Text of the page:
‘Dickinson’ Corrects the Narrative on Emily Dickinson’s Queerness, Humor, and Spirit

‘Dickinson’ Corrects the Narrative on Emily Dickinson’s Queerness, Humor, and Spirit
It’s been a very good year for Emily Dickinson fans — and even better for the gay ones. Earlier this year saw the release of “Wild Nights With Emily,” Madeleine Olnek’s whip-smart romp starring none other than comedy icon Molly Shannon as the long misunderstood poet. Aside from being wildly entertaining, the film helped to re-vamp Dickinson’s image as a reclusive spinster — a myth that helped sell her work to a sexist public and has been widely disputed by Dickinson scholars. Most vitally for Lgbtq fans of one of our greatest American poets, “Wild Nights With Emily” spotlighted her long term romantic relationship with her childhood best friend and sister-in-law, Susan.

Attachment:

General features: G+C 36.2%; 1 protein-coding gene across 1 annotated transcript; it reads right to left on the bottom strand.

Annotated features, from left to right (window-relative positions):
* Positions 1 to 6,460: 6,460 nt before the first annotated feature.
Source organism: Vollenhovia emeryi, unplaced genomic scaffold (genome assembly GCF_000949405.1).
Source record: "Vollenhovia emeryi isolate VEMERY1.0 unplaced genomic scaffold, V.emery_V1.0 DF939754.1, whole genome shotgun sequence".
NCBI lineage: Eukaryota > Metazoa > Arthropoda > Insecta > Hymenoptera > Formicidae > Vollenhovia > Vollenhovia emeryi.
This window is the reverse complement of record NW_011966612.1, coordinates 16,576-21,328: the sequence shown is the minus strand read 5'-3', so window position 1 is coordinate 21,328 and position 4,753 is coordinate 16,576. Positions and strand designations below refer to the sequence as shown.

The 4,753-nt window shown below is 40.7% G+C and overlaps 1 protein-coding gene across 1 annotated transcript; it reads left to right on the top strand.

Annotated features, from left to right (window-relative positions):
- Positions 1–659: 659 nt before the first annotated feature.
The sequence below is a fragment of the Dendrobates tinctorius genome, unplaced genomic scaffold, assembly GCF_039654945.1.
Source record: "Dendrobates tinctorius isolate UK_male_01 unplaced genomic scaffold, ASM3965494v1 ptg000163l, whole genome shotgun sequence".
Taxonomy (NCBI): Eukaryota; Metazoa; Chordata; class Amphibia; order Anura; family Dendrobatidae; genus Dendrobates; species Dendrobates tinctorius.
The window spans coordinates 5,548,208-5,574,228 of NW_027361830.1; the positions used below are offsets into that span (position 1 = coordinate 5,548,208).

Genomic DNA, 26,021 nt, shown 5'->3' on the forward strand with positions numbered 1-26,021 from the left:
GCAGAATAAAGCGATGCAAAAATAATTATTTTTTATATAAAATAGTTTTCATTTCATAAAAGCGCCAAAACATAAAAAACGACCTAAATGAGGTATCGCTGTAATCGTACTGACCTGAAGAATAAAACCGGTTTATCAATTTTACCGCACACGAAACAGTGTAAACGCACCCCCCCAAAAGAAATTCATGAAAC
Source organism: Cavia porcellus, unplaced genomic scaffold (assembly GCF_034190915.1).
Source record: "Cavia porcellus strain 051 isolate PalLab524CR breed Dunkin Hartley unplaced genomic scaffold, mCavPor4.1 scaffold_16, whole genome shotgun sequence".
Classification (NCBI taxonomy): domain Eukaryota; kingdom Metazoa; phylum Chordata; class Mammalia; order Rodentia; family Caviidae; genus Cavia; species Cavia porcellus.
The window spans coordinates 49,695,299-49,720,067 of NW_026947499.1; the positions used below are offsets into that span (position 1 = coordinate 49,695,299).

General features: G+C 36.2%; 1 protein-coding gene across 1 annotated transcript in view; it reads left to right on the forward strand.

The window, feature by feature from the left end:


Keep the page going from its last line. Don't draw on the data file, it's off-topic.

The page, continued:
“Dickinson,” one of the first original series from Apple TV+, accomplishes many of the same feats, albeit with a bigger budget and more screen time. Created by Alena Smith, “Dickinson” stars Hailee Steinfeld as a teenage version
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